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Google Play App Roundup: Google Keep, 10000000, and Plasma Sky

By Ryan Whitwam

The apps must flow.

It's time for another installment of the Google Play App Roundup. This is the weekly event where we tell you what's new and cool in the Google Play Store. Fire up your phone and click the app names to head right to the Google Play Store so you can try things for yourself.

This week we've got Google's newest service, a game that combines many genres, and a shooter that's sure to eat up your time.

Google Keep

There is no shortage of note taking apps on Android, with Evernote being perhaps the most prominent example. Now out of left field comes Google Keep. This is a web and Android tool for taking notes that are synced with your Google Drive account. Is Google about to run Evernote out of business, or is Keep the next Google Reader?

The main advantage of Keep, from where I stand, is that the app (and web interface) is incredibly clean. It works on both tablets and phones with a large tile UI that reminds me a little of Windows Metro (or whatever they’re calling it these days). There is also a single-column view available in the settings which is a bit more information dense.

At the top of the UI is a bar that lets you add a quick text note. You can also select a special template for a list, image, or voice note. Keep also allows color-coding of notes for organizing your thoughts That, however, is the extent of categorization in Keep. This is really what separates it from Evernote in my day-to-day use. Instead of tagging notes or splitting them up into notebooks, you just search Keep for what you want. It works okay in that respect.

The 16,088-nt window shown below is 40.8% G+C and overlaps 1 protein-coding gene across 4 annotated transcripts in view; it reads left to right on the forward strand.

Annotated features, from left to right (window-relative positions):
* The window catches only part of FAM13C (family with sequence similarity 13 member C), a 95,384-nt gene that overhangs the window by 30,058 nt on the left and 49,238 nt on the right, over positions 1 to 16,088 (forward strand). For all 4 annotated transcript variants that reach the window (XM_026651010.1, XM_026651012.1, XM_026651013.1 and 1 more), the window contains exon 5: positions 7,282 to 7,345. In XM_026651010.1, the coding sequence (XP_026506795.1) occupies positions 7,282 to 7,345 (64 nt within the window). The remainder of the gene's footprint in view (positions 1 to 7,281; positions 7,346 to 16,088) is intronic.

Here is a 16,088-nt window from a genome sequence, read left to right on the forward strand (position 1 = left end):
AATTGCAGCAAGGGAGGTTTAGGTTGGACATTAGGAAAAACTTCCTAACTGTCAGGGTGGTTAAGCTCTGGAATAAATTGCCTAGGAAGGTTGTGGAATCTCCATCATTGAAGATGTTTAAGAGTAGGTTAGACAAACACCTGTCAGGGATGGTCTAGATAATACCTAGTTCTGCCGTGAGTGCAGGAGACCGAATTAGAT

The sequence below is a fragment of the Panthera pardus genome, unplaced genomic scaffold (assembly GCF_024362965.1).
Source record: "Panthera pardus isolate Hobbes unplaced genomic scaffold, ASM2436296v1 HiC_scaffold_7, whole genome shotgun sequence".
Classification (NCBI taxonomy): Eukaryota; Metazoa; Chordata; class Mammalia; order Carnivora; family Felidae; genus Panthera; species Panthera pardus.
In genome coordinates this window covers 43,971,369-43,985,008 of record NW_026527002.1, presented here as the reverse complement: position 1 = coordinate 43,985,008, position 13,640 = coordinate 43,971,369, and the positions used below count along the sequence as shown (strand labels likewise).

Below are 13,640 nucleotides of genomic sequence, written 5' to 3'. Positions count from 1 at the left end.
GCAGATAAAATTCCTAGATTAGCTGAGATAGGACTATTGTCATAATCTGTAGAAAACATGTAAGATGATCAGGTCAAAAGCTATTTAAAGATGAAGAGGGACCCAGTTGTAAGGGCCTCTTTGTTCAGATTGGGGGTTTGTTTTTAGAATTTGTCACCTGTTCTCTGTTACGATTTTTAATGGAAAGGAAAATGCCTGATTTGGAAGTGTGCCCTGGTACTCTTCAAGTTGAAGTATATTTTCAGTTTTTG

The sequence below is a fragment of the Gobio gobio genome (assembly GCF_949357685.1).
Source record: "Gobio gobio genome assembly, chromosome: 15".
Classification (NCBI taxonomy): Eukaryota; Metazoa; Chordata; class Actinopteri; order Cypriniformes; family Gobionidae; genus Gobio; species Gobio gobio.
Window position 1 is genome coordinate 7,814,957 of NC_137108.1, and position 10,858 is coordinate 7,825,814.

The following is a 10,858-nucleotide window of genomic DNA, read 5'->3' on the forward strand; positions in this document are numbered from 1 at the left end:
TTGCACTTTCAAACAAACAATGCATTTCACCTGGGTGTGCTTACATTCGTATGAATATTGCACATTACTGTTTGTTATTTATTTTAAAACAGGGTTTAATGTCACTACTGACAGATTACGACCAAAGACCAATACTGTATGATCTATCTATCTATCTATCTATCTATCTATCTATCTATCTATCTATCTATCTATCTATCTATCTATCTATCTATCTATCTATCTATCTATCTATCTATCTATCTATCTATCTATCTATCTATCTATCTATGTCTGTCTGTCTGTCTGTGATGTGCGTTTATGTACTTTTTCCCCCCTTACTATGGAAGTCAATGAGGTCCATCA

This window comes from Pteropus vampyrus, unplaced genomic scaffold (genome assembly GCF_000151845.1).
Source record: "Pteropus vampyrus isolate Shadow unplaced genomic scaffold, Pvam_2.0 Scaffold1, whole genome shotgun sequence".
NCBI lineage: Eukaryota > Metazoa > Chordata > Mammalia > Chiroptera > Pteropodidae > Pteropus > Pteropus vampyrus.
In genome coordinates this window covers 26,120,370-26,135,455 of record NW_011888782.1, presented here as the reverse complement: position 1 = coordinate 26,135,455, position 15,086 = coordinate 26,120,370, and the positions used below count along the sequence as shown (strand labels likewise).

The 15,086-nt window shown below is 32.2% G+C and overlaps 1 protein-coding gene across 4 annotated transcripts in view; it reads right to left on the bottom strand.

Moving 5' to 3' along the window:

Keep ties into Google Now voice search in a very cool way. In the past, saying “Note to self,” would send you an email with the voice transcription. Yeah, not very useful. Now Google Now will drop the transcribed text right into a new Keep note. It even stores your voice recording as a note attachment in Google Drive. You can remove the audio file if you want to save space. But this is really cool.

Google Keep also has a pair of widgets that fit in perfectly with the Android style. There is a 3x1 with shortcut buttons to making various types of notes, and a larger 3x2 with the same shortcuts along with a scrollable list of existing notes. Both of these widgets are resizable too.

I think Google Keep is a good service for people that don’t need to advanced features in something like Evernote. It’s fast to add notes, and the UI is solid. I wouldn't be surprised to see the often overlooked Google Tasks service folded into Google Keep. Keep is, of course, free.

10000000

Dungeon crawling has been done, infinite runners have been done, and matching puzzle games have been done. 10000000 is a mashup of all these genres. That may sound bizarre, well... it is. 10000000 is an unusual experience, but it’s also very addictive.

The premise is that your hero has to earn 10000000 points to earn his freedom, and the only way to do that is to run the dungeon. The dungeon will be in a strip at the top of the screen with everything below being a matching game board. You have to slide the pieces around to give your hero what he needs to survive.

Chests, locked doors, and enemies will stop his progress, so you need to match three or more of the proper item to help him out. So, for example, if you encounter a fearsome skeleton warrior, you need to match swords or staves to attack. What’s more, different enemies will require more matches to defeat. If you get hung up too long, or just can’t find a match, your run ends.